While my girls and I froze our toes off, I remembered that amazing scene from Elf, and so I urged my friends to join me in a rousing rendition of a Christmas carol. And although we were drowned out by the crowd of rambunctious eight-year-olds chanting "Light it up! Light it up!," we huddled together for warmth and just enjoyed the small-town pride and joy of a town that once a year delights in gathering 'round a bunch of old traps...and got our token picture taken with Santa.

ransom captive Israel

With the first snow of the season well underway (we've a food four inches covering the campus in its brilliant whites), it's beginning to look a lot like Christmas, complete with the rumblings of Christmas carols, the taste of cider and the donning of obnoxious Christmas clothing. Per that last point, my roommate and I have taken to dressing in our Christmas worst and sending seasonal facebook videos to our loved ones. This is perfectly permissible given the season's penchant for transforming even the most cantankerous scrooges into festive celebrants of the joys of Advent. My floor fellowship on Thursday consisted of decorating the floor with garlands, wreaths, stockings and ornaments, a hot chocolate indulgence and a discussion of our favorite Christmas traditions and songs. Many of my girls recalled cutting down the family's tree while others recounted Christmas eve candlelight services and culturally unique practices like finding a pickle hidden on a tree. My favorite tradition has always been driving around to look at Christmas lights. Back in South Africa we would drive into Johannesburg, where giant scenes played out in lights across the streets and between buildings, all pointing to the center of the city, where a giant and elaborately decorated tree awaited us.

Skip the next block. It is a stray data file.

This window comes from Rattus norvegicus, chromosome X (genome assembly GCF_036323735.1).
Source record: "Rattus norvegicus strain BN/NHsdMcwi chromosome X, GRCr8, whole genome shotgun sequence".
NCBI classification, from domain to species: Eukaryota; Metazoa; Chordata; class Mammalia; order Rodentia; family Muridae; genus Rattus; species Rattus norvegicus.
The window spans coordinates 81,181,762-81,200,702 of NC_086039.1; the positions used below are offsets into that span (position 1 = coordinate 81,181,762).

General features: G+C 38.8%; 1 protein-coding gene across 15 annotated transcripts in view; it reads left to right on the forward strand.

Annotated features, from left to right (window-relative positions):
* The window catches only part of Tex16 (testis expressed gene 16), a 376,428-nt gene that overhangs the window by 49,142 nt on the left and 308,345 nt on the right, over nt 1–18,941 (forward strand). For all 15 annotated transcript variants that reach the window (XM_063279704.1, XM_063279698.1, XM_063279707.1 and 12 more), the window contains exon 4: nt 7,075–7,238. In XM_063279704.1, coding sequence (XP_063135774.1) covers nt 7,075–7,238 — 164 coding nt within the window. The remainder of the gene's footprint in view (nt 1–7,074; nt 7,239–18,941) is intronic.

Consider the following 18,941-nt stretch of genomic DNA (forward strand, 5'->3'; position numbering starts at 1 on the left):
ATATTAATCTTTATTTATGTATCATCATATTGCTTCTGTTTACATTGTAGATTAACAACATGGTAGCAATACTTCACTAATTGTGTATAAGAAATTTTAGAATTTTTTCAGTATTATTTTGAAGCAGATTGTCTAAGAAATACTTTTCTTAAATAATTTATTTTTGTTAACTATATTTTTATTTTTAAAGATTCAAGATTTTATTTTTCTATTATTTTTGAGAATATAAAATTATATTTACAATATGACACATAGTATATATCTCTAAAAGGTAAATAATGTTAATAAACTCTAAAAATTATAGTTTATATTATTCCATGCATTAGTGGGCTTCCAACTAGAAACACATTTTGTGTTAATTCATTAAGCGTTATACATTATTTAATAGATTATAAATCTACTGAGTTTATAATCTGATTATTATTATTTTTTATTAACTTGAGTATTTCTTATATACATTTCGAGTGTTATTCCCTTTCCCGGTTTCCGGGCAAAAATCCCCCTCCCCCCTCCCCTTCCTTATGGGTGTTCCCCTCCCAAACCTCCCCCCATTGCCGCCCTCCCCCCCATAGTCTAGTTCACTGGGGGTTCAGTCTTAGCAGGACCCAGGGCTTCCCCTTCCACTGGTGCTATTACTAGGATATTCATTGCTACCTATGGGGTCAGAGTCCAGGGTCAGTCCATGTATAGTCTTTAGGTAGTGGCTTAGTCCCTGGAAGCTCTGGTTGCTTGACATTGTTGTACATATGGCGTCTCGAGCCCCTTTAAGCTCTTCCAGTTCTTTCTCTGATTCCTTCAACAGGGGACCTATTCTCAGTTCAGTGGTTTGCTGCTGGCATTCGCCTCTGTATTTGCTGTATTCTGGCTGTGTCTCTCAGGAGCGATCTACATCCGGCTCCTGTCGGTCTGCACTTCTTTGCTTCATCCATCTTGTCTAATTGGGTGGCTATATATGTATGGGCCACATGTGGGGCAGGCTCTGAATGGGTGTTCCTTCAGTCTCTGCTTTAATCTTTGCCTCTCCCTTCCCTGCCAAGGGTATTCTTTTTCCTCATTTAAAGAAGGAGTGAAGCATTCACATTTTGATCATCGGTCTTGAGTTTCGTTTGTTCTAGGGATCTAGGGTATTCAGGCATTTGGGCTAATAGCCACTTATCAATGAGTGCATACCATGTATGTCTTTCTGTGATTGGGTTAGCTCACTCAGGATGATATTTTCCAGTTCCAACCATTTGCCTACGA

The wonder of this season is never lost on me. With the myriad ways we celebrate Christ's birth, the joy and love of the season always translates into peace and hope. Hope that we will celebrate Christ's second coming soon, and peace that we can rest in the knowledge that he has already walked this earth. Today in church my priest (I attend an Episcopal church) was talking about the great seriousness of this season, and I agree with him. It's easy to get caught up in the romance and wonder of the season, but I'm of the opinion that this season has an inherent gravity, in that the celebration of Christ's birth is the response to our great sins; we mustn't forget that Christ had to come because we had turned so far from him.

With that in mind, here's a link to my favorite Christmas song--O Come, O Come Emmanuel--one that painfully and perfectly casts this season in its proper light. The death and shadows, captivity and mourning, exile and misery which we sinners deserve is replaced only by the Lord of Might, whose great power we celebrate this season in the form of a little baby. Rejoice, Rejoice!